“NORTH GRAND AVE. By Mrs. Ole Lowe Phone Black 167.” The ladies of the North Grand Avenue Birthday Club went to the home of Mrs. Julia Dwyer Monday evening to help her celebrate her birthday. They served lunch after playing checkers.”
SEVENTY FIVE YEARS AGO – 1917
“New Church to be Opened.” “The new Christian Science Church has been completed and the first service will be held tonight (Wednesday)… The new church is a beauty in every detail and one of the very finest public edifices in the city and in every way a credit to Neillsville.”
“Pupils of the 7th grade have formed a society, the initial purpose of which is to keep the city streets clean, and they have called their organization the “Junior Cleaning Society.”
“A Fine Lecture”. “On Friday night, Harry S. Bigelow lectured to a very appreciative audience and it was the general sentiment that it was one of the finest lectures ever given in Neillsville. Mr. Bigelow is a fine speaker and a deep thinker and he gave his audience a grist of material to take home and think about. The lecture course this year has been especially fine and it is to be regretted that it has not been a financial success. Plans are under way, however, for another course next year, providing the necessary support is accorded it.”
This issue carried the obituary of Carl Opelt, Sr. He was born in Rounaburg, Germany, on April 23, 1842, and died “at the age of 74 years 8 months and 17 days” in the town of Levis at the home of his son Max. Opelt “came to this country from Germany in 1880 and settled in St. Louis, MO and in 1881 came to Wisconsin and settled in Clark County…” “Deceased led a quiet, peaceful life and was a man well known for his honesty and integrity. He had a kindly and sympathetic nature and was a friend to all. He will be greatly missed among his old friends in Lynn. He was idolized by his grandchildren in the Max Opelt family.”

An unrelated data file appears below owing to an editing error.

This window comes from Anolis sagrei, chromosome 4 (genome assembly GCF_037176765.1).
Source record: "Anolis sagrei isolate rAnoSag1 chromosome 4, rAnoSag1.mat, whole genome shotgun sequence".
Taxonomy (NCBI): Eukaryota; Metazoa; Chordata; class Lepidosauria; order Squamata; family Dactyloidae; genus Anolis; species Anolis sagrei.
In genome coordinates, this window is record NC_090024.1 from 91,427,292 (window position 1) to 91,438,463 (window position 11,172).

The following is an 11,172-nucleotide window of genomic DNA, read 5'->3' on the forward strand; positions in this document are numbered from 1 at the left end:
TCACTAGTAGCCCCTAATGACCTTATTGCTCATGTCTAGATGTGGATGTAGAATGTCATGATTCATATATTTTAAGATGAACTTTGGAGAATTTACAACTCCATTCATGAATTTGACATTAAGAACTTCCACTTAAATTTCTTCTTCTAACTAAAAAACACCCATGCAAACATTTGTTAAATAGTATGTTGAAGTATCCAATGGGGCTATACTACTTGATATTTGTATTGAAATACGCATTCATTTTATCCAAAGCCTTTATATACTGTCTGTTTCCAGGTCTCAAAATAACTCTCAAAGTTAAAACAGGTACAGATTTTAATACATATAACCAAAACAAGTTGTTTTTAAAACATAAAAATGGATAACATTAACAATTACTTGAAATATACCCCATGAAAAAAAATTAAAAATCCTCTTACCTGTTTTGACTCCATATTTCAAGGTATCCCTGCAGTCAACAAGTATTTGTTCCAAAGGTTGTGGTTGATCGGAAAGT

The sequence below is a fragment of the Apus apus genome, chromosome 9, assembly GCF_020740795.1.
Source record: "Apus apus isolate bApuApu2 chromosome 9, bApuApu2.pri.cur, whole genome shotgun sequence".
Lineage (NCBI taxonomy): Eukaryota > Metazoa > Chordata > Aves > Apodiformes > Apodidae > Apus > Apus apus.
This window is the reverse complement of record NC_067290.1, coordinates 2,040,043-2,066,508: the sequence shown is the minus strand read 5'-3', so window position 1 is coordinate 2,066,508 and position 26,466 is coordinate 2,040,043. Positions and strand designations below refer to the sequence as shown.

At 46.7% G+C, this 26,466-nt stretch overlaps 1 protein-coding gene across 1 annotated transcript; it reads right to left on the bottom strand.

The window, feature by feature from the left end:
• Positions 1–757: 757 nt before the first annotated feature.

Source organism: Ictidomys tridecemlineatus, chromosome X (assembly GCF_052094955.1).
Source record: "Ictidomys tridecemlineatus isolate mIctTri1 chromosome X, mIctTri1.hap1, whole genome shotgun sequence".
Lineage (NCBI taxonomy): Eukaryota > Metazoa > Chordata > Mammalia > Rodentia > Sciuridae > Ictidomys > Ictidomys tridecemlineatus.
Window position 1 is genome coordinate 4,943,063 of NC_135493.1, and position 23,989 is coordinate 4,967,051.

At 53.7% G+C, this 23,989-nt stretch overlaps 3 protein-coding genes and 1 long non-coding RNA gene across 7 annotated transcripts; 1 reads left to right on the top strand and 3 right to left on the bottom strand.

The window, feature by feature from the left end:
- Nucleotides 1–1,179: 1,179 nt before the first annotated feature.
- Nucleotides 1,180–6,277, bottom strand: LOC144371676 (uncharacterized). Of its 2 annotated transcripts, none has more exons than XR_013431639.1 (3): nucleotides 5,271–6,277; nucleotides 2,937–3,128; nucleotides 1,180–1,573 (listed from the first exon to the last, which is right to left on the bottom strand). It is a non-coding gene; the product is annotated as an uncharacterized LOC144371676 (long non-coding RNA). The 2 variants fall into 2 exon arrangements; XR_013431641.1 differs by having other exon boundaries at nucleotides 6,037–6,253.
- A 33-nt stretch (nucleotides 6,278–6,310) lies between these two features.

ONE HUNDRED YEARS AGO – 1892
The front page carried two columns worth of a letter by a James McKinley, who was doing some traveling. The letter mostly compared the lumber, yield and measurements where he was, (Crawfordsville, Oregon) compared to back here. The letter ended with, “Expect to leave next week for Los Angeles, and will write another article for the Times, and give reasons why no Clark County man should come to this country.”
A novel, “Love’s Victory” by Bertha M. Clay was carried on page 5 – part of a serialization.
“A hot-water radiator burst at the Clark County Bank Tuesday forenoon and for a few minutes, Cashier Klopf and Bookkeeper Gus thought the accounts would surely be liquidated. But they managed to grope their way to the cut-off and stopped the rushing steam and water. The floor got a thorough washing, and the damage was quickly repaired.”
A meeting notice was carried for the annual meeting of the Clark County Agricultural Society.
“There are two new cases of diphtheria in the city this week.”
Sources: Photos courtesy of Billy and Metty Roberts